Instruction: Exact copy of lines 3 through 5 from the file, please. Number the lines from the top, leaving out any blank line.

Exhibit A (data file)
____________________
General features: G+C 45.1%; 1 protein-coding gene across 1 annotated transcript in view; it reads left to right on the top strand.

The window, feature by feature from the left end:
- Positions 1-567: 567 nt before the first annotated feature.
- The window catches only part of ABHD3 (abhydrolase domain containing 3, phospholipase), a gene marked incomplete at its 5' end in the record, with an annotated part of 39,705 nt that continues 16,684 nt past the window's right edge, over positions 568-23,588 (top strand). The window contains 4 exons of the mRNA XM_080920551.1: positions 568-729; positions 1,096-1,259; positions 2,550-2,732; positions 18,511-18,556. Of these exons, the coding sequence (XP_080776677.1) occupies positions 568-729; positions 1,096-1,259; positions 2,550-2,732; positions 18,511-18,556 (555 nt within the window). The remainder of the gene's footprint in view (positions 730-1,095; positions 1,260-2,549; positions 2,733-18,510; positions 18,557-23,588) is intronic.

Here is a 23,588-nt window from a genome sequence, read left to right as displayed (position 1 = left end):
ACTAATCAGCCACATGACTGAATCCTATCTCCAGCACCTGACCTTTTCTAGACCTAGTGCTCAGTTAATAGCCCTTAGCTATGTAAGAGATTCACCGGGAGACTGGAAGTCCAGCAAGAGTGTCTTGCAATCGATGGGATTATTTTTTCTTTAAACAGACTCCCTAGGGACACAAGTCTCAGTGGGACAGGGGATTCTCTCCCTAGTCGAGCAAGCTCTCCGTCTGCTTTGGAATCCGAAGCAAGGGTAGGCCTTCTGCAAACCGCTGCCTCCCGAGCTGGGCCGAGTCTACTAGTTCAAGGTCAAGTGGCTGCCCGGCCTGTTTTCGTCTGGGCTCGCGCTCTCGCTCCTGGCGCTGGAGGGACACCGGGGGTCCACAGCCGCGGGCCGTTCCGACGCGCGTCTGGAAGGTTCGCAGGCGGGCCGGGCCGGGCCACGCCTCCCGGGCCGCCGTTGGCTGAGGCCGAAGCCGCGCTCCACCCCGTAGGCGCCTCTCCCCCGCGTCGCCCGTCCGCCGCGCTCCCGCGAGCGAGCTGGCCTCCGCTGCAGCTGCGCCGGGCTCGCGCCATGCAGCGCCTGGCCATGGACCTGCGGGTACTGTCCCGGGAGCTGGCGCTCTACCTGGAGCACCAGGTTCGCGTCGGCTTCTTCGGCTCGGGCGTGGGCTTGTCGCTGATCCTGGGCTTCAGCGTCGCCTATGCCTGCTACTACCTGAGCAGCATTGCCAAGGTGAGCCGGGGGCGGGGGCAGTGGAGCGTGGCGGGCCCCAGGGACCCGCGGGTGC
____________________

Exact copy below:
- Positions 1-567: 567 nt before the first annotated feature.
- The window catches only part of ABHD3 (abhydrolase domain containing 3, phospholipase), a gene marked incomplete at its 5' end in the record, with an annotated part of 39,705 nt that continues 16,684 nt past the window's right edge, over positions 568-23,588 (top strand). The window contains 4 exons of the mRNA XM_080920551.1: positions 568-729; positions 1,096-1,259; positions 2,550-2,732; positions 18,511-18,556. Of these exons, the coding sequence (XP_080776677.1) occupies positions 568-729; positions 1,096-1,259; positions 2,550-2,732; positions 18,511-18,556 (555 nt within the window). The remainder of the gene's footprint in view (positions 730-1,095; positions 1,260-2,549; positions 2,733-18,510; positions 18,557-23,588) is intronic.

Here is a 23,588-nt window from a genome sequence, read left to right as displayed (position 1 = left end):